Hope to see you there!

 

Paul de Gregorio


Why Facebook Donate matters

Friday, September 22nd, 2017

Back in March I spent the week helping the digital team of Open with the ACLU Stand For Rights telethon.

 

Before I logged into Facebook that night I hesitated. It was the first telethon held on Facebook Live. Tom Hanks was presenting. Everybody was excited. But I wasn’t convinced.

 

If there’s one thing my digital roles have taught me, it’s that when everyone else gets excited, you should get realistic. When everyone else is amazed, you should be critically evaluating whether or not this technological triumph / creative concept / viral video / hyperbolic headline is going to lower your cost-per-acquisition.

 

But after another few seconds, I gave into the impulse to open Facebook and this is what I saw:

 

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My skepticism remained in-tact. Yes, 449 people had donated, but they had Alec Baldwin and Usher talking about a cause which could not be more topical.

 

It was entertaining and seeing other people’s donations and comments racking up was alluring, but I didn’t see how this was going to change the fundraising-game… until I hit the Donate button any my eyes bulged slightly, at this sight:

 

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This was the entire donation process.

 

The effort required from a user (who albeit had given before on Facebook) was two thumb-taps.

 

Tap. Tap. Thanks for donating Adrian.

 

I stared at the Thank You screen for several minutes and arrived at the conclusion that this was going to reduce the cost of recruiting a new donor on Facebook by 50-80%. Why? Two reasons:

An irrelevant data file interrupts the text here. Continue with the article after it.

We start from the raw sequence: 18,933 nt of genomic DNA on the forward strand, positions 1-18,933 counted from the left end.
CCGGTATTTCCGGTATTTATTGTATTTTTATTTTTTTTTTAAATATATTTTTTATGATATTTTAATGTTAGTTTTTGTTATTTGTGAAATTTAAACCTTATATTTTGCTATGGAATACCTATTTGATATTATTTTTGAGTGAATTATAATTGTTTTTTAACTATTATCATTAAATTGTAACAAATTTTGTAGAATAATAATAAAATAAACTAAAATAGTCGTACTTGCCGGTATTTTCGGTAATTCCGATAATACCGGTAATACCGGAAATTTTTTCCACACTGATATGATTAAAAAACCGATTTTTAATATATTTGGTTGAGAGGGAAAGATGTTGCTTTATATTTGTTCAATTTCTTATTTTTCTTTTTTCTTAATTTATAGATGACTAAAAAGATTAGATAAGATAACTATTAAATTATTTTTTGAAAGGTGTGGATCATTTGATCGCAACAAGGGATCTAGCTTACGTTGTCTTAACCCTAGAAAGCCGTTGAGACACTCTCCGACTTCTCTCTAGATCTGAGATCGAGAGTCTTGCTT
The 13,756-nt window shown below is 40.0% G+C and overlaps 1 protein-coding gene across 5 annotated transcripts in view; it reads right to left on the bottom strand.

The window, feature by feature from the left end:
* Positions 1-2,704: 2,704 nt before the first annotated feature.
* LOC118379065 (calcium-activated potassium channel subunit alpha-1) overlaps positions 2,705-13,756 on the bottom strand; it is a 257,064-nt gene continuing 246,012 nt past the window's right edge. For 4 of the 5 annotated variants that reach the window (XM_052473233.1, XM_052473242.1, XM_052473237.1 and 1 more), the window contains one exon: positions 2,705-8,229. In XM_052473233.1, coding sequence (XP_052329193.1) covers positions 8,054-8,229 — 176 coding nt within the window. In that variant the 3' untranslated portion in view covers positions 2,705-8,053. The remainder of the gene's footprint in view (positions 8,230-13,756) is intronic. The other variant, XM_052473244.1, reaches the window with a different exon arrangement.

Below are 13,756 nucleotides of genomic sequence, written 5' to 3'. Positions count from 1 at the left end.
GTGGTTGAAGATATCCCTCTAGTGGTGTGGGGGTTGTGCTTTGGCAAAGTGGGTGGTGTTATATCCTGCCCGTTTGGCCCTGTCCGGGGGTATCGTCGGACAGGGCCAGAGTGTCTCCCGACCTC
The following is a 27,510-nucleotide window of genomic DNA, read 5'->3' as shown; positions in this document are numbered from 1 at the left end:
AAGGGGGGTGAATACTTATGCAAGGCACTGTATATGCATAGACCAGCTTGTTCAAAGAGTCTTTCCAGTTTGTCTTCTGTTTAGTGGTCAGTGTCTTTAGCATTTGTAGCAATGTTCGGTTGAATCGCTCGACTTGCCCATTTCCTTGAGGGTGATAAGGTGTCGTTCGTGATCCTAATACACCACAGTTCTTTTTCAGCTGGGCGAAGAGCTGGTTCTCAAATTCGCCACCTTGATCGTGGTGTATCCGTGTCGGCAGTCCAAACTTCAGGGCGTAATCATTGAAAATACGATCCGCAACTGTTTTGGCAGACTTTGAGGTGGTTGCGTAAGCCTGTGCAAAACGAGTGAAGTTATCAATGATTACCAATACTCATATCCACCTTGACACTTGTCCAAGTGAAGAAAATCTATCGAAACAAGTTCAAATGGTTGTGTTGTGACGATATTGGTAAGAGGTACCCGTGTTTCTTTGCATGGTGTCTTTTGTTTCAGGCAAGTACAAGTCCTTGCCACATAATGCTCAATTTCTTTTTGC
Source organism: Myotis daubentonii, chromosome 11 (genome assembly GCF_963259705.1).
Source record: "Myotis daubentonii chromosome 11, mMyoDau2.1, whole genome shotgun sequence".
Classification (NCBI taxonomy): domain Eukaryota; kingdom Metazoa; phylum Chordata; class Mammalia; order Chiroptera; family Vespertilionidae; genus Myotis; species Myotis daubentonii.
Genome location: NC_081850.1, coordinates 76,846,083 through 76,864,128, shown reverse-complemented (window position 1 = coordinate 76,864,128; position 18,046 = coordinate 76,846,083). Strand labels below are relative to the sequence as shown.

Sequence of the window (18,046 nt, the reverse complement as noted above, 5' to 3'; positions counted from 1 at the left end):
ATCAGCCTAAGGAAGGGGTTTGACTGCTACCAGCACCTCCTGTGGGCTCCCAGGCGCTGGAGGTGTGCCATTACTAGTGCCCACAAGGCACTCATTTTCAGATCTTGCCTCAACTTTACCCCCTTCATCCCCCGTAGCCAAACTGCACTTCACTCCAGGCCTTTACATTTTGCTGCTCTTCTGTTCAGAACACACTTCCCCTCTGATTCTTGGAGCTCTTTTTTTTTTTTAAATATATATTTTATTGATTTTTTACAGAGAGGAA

1) People don’t go “on Facebook” to leave Facebook

 

Every social campaign I’ve ever run has reminded of this infuriating truth. Facebook is a break from reality, a self-contained browsing experience. Even people who are engaged in a cause, don’t want to leave the social party to come hang out on a boring charity website. And that’s why conversion rates from Facebook are so low.

 

2) People let themselves off the hook if a donation process is complex

 

Giving your money to a charity isn’t like booking your holiday with Easyjet. If it’s a pain, you’ll just give up because there’s no carrot to motivate you. And better still, you can tell yourself you’re still a good person… at least you tried. Most charity donation forms involve over 100 thumb taps on mobile… by making the process 98% shorter, you can’t let yourself off the hook.

 

When I went back to Facebook Live and saw my name appearing beside the other donors. I was buzzing. It was so easy and yet, I felt like Tom and I were making a difference.

 

And then… I really got it.

 

This event made donating to charity a live and pleasant experience, which is what people in their twenties and thirties want. They don’t mind parting with cash, as long as there’s an experience and it involves them.

 

As a result, over $500,000 were donated in a few hours.

 

Forget SnapChat. Forget Twitter. Give some thought to how you can use the Facebook Donate Button. It already fundraised $6.8 million for other US charities on Giving Tuesday and now it’s here in the UK.

 

Adrian

Digital Media Strategist